In the meantime, Murray is actively preparing to pass the torch by training people to take her place. “Hopefully they do it bigger and better than I did.”  When Murray isn’t working on a Pride event, she makes here livelihood as a supply chain supervisor. “I’m in logistics,” she said with glee. “It’s my happy place.”

But what about those buzz words [acceptance with her ethnic identity] you’re probably still waiting to learn more about?  No worries, we didn’t forget. For anyone with a staunch need to categorize or identify individuals by race or ethnicity, Murray’s visual appearance may present a challenge. Even she acknowledges she felt the need to embark on her own personal journey of self-discovery.

“I was adopted, my parents are white – so for most of my life I identified as white though I was always told I was Black. My dad was superintendent of schools and I was in a program called Upward Bound.

During the summers, I lived with Black teachers and counselors because my parents wanted me to know my culture – things they couldn’t teach or just didn’t know. It wasn’t until I moved to the south that I was “told” by Black people that I was Black.

At that time, I wasn’t ready for that chapter, the next step in my life [was] finding out who I am…ethnically. [I’ve since learned that] technically, I am bi-racial. Fifty percent Black, and fifty percent white. So now I embrace who I am. Do I still struggle? Yes, but at the end of the day, it doesn’t matter, I’m human and we all bleed the same way.” 

So, what does matter to Murray?  Her wife. If you ask Murray what makes her smile, she points to her wife without skipping a beat. She also shared her experience with another journey – the road to finding sobriety.

“I’m five years sober this year,” she says. “I started on that road August 17, five years ago, when I went to Vegas to get sober. I was probably an active alcoholic for two years – but drank for five years.”

Wait, Vegas to dry out?!

 “Yes. Vegas has the biggest sobriety block, as large as a New York City square block of NA, Tweekers Anonymous, AA, just about everything,” she explains.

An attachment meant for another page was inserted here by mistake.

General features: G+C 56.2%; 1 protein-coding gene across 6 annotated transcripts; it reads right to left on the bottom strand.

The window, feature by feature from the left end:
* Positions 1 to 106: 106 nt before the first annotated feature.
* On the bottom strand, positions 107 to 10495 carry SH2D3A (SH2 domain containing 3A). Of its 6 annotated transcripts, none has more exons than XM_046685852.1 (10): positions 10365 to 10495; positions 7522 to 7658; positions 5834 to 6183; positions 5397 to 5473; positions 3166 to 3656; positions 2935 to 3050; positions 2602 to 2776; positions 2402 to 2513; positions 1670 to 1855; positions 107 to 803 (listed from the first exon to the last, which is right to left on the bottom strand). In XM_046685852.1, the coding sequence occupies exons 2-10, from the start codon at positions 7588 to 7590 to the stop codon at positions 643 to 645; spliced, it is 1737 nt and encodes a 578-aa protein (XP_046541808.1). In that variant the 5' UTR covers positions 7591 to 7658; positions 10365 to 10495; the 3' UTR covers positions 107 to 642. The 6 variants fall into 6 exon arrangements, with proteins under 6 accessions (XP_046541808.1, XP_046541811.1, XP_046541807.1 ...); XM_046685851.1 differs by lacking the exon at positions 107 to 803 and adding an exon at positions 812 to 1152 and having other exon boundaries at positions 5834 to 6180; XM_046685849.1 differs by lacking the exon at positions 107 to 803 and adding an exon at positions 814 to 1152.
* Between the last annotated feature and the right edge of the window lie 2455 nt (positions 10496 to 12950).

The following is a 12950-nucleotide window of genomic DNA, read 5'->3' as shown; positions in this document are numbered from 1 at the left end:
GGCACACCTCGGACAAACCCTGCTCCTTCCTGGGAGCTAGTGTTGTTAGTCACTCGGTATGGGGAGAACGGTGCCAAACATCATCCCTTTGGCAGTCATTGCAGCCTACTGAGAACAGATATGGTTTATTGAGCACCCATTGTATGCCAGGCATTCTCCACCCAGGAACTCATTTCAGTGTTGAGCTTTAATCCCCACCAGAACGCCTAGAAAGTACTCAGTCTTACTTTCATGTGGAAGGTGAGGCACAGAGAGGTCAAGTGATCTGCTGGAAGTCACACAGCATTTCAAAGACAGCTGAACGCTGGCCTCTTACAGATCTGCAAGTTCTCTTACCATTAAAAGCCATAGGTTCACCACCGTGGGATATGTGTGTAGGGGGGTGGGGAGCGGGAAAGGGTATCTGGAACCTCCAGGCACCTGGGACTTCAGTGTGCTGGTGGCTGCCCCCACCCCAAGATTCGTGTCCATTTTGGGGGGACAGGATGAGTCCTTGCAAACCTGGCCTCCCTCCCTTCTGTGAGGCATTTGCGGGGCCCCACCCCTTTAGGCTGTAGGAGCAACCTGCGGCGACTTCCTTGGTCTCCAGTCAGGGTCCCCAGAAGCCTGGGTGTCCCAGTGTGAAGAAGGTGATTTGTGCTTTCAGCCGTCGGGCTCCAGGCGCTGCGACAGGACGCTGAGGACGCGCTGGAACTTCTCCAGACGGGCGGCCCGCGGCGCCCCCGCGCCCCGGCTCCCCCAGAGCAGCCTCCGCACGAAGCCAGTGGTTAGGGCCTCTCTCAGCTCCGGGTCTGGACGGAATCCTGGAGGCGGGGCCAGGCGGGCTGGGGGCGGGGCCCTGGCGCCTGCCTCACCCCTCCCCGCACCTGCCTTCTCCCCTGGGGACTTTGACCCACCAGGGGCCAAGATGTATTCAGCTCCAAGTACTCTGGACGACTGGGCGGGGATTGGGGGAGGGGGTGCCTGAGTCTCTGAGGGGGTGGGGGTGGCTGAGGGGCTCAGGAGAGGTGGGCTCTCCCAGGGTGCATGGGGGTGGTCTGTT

Murray continues with a message she hopes will resonate with the many who are struggling to find their way back from substance abuse issues.

“Everybody hits a bump. It is okay to hit bumps, and you can still be successful after – there is light at the end of the tunnel. When you’re in that tunnel, you can’t see it, but I’m proof, I’m now on the other side of it. There are a lot of people who drink alcoholically in our community and I want them to know, it’s okay to reach out for help.”

When wrapping up our latest installment of Our People, if we’re talking to a senior member of the community it’s not uncommon that we ask our interviewee to share a few words of wisdom for the younger set.

Murray decided to touch on a topic many older LGBT community members carefully avoid and others just don’t want to argue about. “Stop using the Queer word,” Murray says. “Generations [before you] have fought hard for the word not to be used. When I look at my generation and generations before me, I can’t forget – that’s what was said, screamed, as they were getting the shit kicked out of them. There’s been too much hate, too much hurt connected to the word Queer and you can’t erase it. [For me] there’s just no way you can take that back.”